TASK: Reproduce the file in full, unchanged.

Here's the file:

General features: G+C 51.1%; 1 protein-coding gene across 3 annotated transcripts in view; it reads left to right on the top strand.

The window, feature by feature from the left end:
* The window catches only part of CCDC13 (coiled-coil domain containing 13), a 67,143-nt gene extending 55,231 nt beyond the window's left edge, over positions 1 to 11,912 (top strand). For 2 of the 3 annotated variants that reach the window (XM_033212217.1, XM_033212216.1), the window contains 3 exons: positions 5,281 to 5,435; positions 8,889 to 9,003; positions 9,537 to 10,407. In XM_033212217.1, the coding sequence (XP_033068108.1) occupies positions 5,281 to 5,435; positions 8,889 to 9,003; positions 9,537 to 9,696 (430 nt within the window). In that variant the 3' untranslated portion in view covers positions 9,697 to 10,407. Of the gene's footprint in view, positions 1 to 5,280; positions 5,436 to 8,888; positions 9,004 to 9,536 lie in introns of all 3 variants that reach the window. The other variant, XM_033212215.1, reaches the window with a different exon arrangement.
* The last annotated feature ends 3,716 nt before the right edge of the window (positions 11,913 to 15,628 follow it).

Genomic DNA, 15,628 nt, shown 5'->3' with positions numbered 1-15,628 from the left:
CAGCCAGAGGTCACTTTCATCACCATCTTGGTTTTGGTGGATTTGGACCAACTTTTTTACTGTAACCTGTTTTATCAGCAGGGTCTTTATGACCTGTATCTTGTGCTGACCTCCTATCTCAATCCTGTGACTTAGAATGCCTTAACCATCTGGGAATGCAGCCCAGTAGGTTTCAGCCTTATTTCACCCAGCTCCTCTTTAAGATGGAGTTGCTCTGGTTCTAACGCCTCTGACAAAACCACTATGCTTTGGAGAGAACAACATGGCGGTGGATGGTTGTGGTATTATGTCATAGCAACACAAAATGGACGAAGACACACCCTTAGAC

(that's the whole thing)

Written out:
General features: G+C 51.1%; 1 protein-coding gene across 3 annotated transcripts in view; it reads left to right on the top strand.

The window, feature by feature from the left end:
* The window catches only part of CCDC13 (coiled-coil domain containing 13), a 67,143-nt gene extending 55,231 nt beyond the window's left edge, over positions 1 to 11,912 (top strand). For 2 of the 3 annotated variants that reach the window (XM_033212217.1, XM_033212216.1), the window contains 3 exons: positions 5,281 to 5,435; positions 8,889 to 9,003; positions 9,537 to 10,407. In XM_033212217.1, the coding sequence (XP_033068108.1) occupies positions 5,281 to 5,435; positions 8,889 to 9,003; positions 9,537 to 9,696 (430 nt within the window). In that variant the 3' untranslated portion in view covers positions 9,697 to 10,407. Of the gene's footprint in view, positions 1 to 5,280; positions 5,436 to 8,888; positions 9,004 to 9,536 lie in introns of all 3 variants that reach the window. The other variant, XM_033212215.1, reaches the window with a different exon arrangement.
* The last annotated feature ends 3,716 nt before the right edge of the window (positions 11,913 to 15,628 follow it).

Genomic DNA, 15,628 nt, shown 5'->3' with positions numbered 1-15,628 from the left:
CAGCCAGAGGTCACTTTCATCACCATCTTGGTTTTGGTGGATTTGGACCAACTTTTTTACTGTAACCTGTTTTATCAGCAGGGTCTTTATGACCTGTATCTTGTGCTGACCTCCTATCTCAATCCTGTGACTTAGAATGCCTTAACCATCTGGGAATGCAGCCCAGTAGGTTTCAGCCTTATTTCACCCAGCTCCTCTTTAAGATGGAGTTGCTCTGGTTCTAACGCCTCTGACAAAACCACTATGCTTTGGAGAGAACAACATGGCGGTGGATGGTTGTGGTATTATGTCATAGCAACACAAAATGGACGAAGACACACCCTTAGAC